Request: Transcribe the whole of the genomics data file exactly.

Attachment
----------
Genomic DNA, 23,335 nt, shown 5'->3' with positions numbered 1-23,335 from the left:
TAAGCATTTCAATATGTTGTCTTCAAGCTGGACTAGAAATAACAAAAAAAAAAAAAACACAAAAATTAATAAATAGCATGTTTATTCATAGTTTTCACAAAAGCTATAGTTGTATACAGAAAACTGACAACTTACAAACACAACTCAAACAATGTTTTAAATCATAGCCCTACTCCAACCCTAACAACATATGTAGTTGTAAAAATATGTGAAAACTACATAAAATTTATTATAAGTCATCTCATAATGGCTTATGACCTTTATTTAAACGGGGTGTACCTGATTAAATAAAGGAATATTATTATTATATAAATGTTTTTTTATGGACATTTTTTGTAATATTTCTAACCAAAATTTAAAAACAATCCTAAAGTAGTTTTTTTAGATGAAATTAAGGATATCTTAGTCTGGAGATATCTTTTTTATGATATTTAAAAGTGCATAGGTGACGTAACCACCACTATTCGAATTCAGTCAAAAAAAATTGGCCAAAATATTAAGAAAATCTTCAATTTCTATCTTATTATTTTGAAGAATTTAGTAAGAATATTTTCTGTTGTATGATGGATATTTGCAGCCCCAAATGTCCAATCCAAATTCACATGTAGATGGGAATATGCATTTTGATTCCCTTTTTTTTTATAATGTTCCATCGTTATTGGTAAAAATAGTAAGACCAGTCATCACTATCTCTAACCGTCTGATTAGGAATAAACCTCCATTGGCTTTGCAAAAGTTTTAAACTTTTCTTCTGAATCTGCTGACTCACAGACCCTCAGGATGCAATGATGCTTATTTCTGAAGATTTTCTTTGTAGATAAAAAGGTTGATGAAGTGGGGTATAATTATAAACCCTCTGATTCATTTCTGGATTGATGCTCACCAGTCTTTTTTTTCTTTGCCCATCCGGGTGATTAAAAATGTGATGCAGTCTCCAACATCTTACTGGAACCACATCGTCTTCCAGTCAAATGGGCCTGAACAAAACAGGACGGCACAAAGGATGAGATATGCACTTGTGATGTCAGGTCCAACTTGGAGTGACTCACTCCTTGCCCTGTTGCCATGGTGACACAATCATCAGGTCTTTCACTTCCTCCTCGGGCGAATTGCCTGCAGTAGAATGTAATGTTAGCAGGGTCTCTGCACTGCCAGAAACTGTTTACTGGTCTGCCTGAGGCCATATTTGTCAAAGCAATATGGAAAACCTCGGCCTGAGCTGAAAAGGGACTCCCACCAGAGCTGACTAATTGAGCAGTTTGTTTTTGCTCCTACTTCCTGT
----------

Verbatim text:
Genomic DNA, 23,335 nt, shown 5'->3' with positions numbered 1-23,335 from the left:
TAAGCATTTCAATATGTTGTCTTCAAGCTGGACTAGAAATAACAAAAAAAAAAAAAACACAAAAATTAATAAATAGCATGTTTATTCATAGTTTTCACAAAAGCTATAGTTGTATACAGAAAACTGACAACTTACAAACACAACTCAAACAATGTTTTAAATCATAGCCCTACTCCAACCCTAACAACATATGTAGTTGTAAAAATATGTGAAAACTACATAAAATTTATTATAAGTCATCTCATAATGGCTTATGACCTTTATTTAAACGGGGTGTACCTGATTAAATAAAGGAATATTATTATTATATAAATGTTTTTTTATGGACATTTTTTGTAATATTTCTAACCAAAATTTAAAAACAATCCTAAAGTAGTTTTTTTAGATGAAATTAAGGATATCTTAGTCTGGAGATATCTTTTTTATGATATTTAAAAGTGCATAGGTGACGTAACCACCACTATTCGAATTCAGTCAAAAAAAATTGGCCAAAATATTAAGAAAATCTTCAATTTCTATCTTATTATTTTGAAGAATTTAGTAAGAATATTTTCTGTTGTATGATGGATATTTGCAGCCCCAAATGTCCAATCCAAATTCACATGTAGATGGGAATATGCATTTTGATTCCCTTTTTTTTTATAATGTTCCATCGTTATTGGTAAAAATAGTAAGACCAGTCATCACTATCTCTAACCGTCTGATTAGGAATAAACCTCCATTGGCTTTGCAAAAGTTTTAAACTTTTCTTCTGAATCTGCTGACTCACAGACCCTCAGGATGCAATGATGCTTATTTCTGAAGATTTTCTTTGTAGATAAAAAGGTTGATGAAGTGGGGTATAATTATAAACCCTCTGATTCATTTCTGGATTGATGCTCACCAGTCTTTTTTTTCTTTGCCCATCCGGGTGATTAAAAATGTGATGCAGTCTCCAACATCTTACTGGAACCACATCGTCTTCCAGTCAAATGGGCCTGAACAAAACAGGACGGCACAAAGGATGAGATATGCACTTGTGATGTCAGGTCCAACTTGGAGTGACTCACTCCTTGCCCTGTTGCCATGGTGACACAATCATCAGGTCTTTCACTTCCTCCTCGGGCGAATTGCCTGCAGTAGAATGTAATGTTAGCAGGGTCTCTGCACTGCCAGAAACTGTTTACTGGTCTGCCTGAGGCCATATTTGTCAAAGCAATATGGAAAACCTCGGCCTGAGCTGAAAAGGGACTCCCACCAGAGCTGACTAATTGAGCAGTTTGTTTTTGCTCCTACTTCCTGT